Sotheby'S

Jennifer Howard reviews 'Sotheby's: The Inside Story' by Peter Watson.


D.T. Max
February 28, 1998 1:00AM (UTC)

What if the Hardy Boys gave long lectures on the gold standard or Nancy Drew held forth on women's suffrage? Would kids still read 'em? That's what I kept wondering as I read Gore Vidal's "The Smithsonian Institution." This is the redoubtable man of letters' 24th novel, and it is the only novel I know of to try to combine teen adventure suspense with hearty op-ed nutrition. Let's cut Vidal some slack. He is among the most interesting essayists going, and he mastered how to write fluent fiction with "Williwaw" five decades ago. If he wants to toss off a playful trick of a novel with plot holes big enough to fly a Lockheed Elektra through, who are we to complain?

The set-up is this: In 1939, T., an undisciplined but brilliant 13-year-old, receives a mysterious phone call summoning him to the Smithsonian on a day the museum is closed. He slips through an open door, where he is met by Mrs. Benjamin Harrison from the first ladies exhibit. It turns out that after hours the dummies come to life at the Smithsonian. Also, there is a kind of thermostat you can turn to view the past, all the way back to the dinosaurs. Last, if you walk into certain exhibits, you become a participant in them. Quickly, T. loses his virginity to a woman in an Indian exhibit known only as Squaw, who happens also to be Mrs. Grover Cleveland from that president's first term, but not his second. Pretty neat.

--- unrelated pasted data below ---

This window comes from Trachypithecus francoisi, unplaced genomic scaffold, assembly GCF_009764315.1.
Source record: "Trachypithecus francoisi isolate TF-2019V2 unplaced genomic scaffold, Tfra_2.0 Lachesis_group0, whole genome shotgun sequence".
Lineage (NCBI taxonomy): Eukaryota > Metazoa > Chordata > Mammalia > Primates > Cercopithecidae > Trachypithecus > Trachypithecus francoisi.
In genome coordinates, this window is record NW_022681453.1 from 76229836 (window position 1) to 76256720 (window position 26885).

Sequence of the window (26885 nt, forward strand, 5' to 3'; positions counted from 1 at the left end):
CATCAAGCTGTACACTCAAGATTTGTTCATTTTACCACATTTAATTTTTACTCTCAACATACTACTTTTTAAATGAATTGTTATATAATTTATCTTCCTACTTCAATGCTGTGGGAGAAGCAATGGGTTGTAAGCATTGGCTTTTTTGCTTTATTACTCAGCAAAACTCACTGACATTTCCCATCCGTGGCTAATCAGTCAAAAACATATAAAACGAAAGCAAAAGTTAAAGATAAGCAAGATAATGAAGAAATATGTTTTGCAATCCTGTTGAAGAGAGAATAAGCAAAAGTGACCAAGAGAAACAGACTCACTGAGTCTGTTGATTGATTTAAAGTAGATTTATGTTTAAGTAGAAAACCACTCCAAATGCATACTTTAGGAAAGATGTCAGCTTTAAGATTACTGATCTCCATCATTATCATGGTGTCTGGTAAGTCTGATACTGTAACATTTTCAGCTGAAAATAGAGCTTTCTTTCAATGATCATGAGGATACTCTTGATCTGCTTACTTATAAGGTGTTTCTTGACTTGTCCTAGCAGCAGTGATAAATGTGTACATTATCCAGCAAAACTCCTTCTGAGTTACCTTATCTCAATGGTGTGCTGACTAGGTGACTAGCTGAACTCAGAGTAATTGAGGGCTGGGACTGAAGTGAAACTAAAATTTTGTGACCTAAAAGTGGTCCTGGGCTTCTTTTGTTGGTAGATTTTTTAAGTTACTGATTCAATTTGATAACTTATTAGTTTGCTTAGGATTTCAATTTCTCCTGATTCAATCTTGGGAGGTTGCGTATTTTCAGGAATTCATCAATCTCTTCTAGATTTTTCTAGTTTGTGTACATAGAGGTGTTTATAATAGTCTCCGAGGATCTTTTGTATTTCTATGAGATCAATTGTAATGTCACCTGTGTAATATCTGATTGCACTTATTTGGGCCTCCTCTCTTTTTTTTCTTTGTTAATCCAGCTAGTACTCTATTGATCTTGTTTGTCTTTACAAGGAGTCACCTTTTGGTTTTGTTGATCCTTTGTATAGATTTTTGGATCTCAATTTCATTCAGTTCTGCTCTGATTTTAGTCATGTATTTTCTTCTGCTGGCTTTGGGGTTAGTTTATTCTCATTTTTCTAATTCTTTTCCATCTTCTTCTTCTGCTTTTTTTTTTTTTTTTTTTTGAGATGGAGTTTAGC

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This is all before T. finds out the real purpose of his visit. Apparently, in an algebra exam, T. stumbled on a theory with possible application to nuclear weapons. The U.S. will soon start building the atomic bomb and it needs T.'s help. Why is all this taking place at the Smithsonian in 1939? I'm not sure. Here's where Vidal's fun starts. If you can change the future, you can change the past. The precocious T. is already wondering whether weapons of mass destruction are such a good idea. But when he spots his own corpse in the Smithsonian's under-preparation exhibit on the next war, he gets hip to the problem. If Vidal (I mean T.) can go back in time and prevent Woodrow Wilson from being elected president, then the U.S. will stay out of World War I. Thus there will be no World War II. T. will live.

Off he goes, and in the process Vidal gets to rearrange history. Wilson never becomes president of anything bigger than Princeton University. The U.S. sits out World War I, which means Europe sits out World War II. Unfortunately for T., Japan doesn't. Yet, thanks to the metaphysics of time travel, being dead does not get in the way of T.'s marrying his love, Grover Cleveland's first-term wife, or, you'll be relieved to know, making love among the wax figurines of the Smithsonian after the rest of us have gone home. The Hardy Boys never had it so good.


D.T. Max

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